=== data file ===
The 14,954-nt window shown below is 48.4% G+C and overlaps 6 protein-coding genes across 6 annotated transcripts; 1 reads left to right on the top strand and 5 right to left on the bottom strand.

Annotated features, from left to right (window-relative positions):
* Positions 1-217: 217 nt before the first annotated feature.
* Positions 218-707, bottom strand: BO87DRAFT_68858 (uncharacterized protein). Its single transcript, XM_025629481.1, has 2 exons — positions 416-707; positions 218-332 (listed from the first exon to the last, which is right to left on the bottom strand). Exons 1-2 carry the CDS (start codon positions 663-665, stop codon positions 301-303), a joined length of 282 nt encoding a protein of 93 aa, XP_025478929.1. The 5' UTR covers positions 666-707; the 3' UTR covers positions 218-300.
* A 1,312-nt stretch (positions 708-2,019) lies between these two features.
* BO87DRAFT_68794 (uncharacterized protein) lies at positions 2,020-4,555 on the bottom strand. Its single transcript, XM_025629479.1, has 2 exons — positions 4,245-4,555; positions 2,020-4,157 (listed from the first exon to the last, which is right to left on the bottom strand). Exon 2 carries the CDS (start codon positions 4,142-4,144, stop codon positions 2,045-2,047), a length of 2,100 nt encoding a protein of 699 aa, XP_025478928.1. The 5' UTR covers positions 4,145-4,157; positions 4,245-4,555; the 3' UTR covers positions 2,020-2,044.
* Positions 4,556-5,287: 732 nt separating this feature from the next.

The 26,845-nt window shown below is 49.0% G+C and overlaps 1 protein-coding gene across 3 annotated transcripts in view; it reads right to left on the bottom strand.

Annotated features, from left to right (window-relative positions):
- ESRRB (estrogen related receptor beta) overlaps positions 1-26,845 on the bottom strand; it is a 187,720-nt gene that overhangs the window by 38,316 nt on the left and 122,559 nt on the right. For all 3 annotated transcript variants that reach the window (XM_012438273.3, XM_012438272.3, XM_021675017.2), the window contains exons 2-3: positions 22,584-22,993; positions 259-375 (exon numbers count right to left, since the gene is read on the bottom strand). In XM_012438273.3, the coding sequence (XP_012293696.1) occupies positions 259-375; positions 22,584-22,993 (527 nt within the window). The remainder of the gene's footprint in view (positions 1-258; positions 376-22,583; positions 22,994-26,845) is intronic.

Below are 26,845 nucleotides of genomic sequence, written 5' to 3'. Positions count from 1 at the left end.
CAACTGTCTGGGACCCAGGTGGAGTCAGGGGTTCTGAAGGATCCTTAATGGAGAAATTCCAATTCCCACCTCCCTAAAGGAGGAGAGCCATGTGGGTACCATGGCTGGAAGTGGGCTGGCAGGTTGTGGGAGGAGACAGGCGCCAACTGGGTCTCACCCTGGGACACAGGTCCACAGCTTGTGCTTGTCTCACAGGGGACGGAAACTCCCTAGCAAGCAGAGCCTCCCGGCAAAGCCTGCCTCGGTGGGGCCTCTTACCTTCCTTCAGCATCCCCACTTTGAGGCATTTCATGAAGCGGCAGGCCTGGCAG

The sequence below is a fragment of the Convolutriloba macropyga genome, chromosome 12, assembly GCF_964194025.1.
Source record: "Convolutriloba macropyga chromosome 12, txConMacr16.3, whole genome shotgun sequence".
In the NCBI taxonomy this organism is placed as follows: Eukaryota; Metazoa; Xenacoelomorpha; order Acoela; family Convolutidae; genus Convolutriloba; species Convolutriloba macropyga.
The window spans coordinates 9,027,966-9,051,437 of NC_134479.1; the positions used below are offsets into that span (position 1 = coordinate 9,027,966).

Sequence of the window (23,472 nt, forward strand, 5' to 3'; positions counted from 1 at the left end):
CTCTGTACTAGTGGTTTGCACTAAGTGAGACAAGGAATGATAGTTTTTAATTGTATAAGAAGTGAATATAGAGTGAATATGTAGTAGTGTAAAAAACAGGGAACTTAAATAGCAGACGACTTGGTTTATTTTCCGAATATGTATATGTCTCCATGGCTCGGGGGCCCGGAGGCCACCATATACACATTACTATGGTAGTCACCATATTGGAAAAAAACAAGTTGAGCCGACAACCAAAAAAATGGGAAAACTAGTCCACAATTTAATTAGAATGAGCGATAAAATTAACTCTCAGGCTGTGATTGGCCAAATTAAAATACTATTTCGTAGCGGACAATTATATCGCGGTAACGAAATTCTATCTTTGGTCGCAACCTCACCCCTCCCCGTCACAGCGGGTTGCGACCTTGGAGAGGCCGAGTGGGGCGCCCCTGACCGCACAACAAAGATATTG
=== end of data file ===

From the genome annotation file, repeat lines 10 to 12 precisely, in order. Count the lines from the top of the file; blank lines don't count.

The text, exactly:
- ESRRB (estrogen related receptor beta) overlaps positions 1-26,845 on the bottom strand; it is a 187,720-nt gene that overhangs the window by 38,316 nt on the left and 122,559 nt on the right. For all 3 annotated transcript variants that reach the window (XM_012438273.3, XM_012438272.3, XM_021675017.2), the window contains exons 2-3: positions 22,584-22,993; positions 259-375 (exon numbers count right to left, since the gene is read on the bottom strand). In XM_012438273.3, the coding sequence (XP_012293696.1) occupies positions 259-375; positions 22,584-22,993 (527 nt within the window). The remainder of the gene's footprint in view (positions 1-258; positions 376-22,583; positions 22,994-26,845) is intronic.

Below are 26,845 nucleotides of genomic sequence, written 5' to 3'. Positions count from 1 at the left end.
CAACTGTCTGGGACCCAGGTGGAGTCAGGGGTTCTGAAGGATCCTTAATGGAGAAATTCCAATTCCCACCTCCCTAAAGGAGGAGAGCCATGTGGGTACCATGGCTGGAAGTGGGCTGGCAGGTTGTGGGAGGAGACAGGCGCCAACTGGGTCTCACCCTGGGACACAGGTCCACAGCTTGTGCTTGTCTCACAGGGGACGGAAACTCCCTAGCAAGCAGAGCCTCCCGGCAAAGCCTGCCTCGGTGGGGCCTCTTACCTTCCTTCAGCATCCCCACTTTGAGGCATTTCATGAAGCGGCAGGCCTGGCAG